Watching Elon Musk unravel is not a pretty sight. And it seems to have become more common since he purchased Twitter last year. But that’s only because most of the time before then he erupted behind the scenes, reaming out employees at Tesla, SpaceX, or one of his several other companies. And it doesn’t seem a stretch to conclude that the man is nuts, given his self-diagnosis. And that comes to light early in Walter Isaacson’s new Elon Musk biography.
Musk says he’s on the Asperger’s Spectrum and is bipolar. In fact, though medical professionals haven’t confirmed these diagnoses, the evidence seems clear to me in all my unprofessional conviction. He is socially awkward, lacks empathy, and often swings wildly from elation to self-destructive moods. All of which leaps off the page in this sometimes jaw-dropping new biography of Elon Musk. But however the man’s brain is wired, he has set out to change the world in fundamental ways—and he’s on his way to doing just that.
Estimated reading time: 6 minutes
A profound agenda to change the world
Consider the goals Musk has set out for himself:
- Make humanity an interplanetary species by establishing a colony on Mars by building cheap, reusable rockets.
- Lead the way to a sustainable energy future by manufacturing self-driving electric vehicles and efficient, high-capacity batteries, thus disrupting both the automotive and the fossil fuel industries.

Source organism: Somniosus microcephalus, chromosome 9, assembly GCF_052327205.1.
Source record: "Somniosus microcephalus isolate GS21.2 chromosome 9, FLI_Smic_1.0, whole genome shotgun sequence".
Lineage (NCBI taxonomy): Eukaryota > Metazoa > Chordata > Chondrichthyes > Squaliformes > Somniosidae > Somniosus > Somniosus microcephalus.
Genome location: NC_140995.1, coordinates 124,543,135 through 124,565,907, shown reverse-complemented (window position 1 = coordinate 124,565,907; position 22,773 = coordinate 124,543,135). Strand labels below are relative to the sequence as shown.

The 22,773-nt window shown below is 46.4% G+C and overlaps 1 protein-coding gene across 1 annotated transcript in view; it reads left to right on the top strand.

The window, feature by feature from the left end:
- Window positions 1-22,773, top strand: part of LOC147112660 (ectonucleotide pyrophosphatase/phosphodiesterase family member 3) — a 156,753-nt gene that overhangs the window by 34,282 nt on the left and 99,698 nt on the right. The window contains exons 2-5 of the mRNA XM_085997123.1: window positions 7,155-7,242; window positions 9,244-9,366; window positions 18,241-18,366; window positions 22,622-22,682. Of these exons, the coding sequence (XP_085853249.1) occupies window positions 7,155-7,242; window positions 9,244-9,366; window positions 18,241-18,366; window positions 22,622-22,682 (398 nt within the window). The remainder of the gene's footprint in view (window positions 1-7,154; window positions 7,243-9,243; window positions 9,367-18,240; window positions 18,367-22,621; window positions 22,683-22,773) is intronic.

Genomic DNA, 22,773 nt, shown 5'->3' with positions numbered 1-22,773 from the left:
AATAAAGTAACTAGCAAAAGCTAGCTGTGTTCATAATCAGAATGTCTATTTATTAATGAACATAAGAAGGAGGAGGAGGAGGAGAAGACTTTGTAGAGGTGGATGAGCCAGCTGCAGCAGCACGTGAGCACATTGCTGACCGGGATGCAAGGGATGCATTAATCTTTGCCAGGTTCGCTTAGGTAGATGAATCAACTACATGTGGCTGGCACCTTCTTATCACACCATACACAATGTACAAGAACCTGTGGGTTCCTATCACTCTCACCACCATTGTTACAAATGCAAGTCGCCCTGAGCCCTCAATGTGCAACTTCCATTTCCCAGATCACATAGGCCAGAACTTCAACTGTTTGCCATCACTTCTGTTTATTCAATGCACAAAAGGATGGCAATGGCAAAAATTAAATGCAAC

- Make AI safe for humanity by elevating human intelligence through chips implanted in the brain that will interface with computers and thus equal the capacity of even Artificial General Intelligence.
And to do all this and more, he now runs six companies. The best known are Tesla (including the Optimus humanoid robot) and SpaceX (which includes the Starlink communications satellite system), and, of course, Twitter (now called X). But Musk also runs Neuralink (brain implants), the Boring Company (the Hyperloop), and a new company founded in 2023 called X.AI, which has set out to compete with OpenAI, creators of Chat-GPT. But even this isn’t all.
Musk cofounded PayPal, too, though he left the company two decades ago. He also cofounded OpenAI, but later parted ways with CEO Sam Altman. Although Isaacson often compares Musk to another of his biographical subjects, Steve Jobs, he points out that even “at his peak” Jobs ran only two companies, Apple and Pixar (and that didn’t last long). Bill Gates ran just one. But Musk compares the three men in another way, too: all three subjected employees to merciless psychological abuse.
Elon Musk by Walter Isaacson (2023) 688 pages ★★★★☆
A chaotic personal life
Musk’s personal life is as chaotic as his work life, if not more so. He is estranged on and off from his father. The old man long since dived off the deep end into anti-Semitic rants and conspiracy theories plucked from the Internet, and even Musk has limits. And he has eleven children from three different women. Canadian author Justine Musk. The singer known as Grimes (Claire Elise Boucher). And Neuralink executive Shivron Zilis. Musk’s eleventh child was born in 2023, when Musk was fifty-two. (There was a twelfth, the first, although the boy died of Sudden Infant Death Syndrome). But he has also had relationships intermittently with other women as well, including most famously the actress Amber Heard. And Isaacson devotes almost as much space and attention to the details of these many relationships as he does to Musk’s life in business.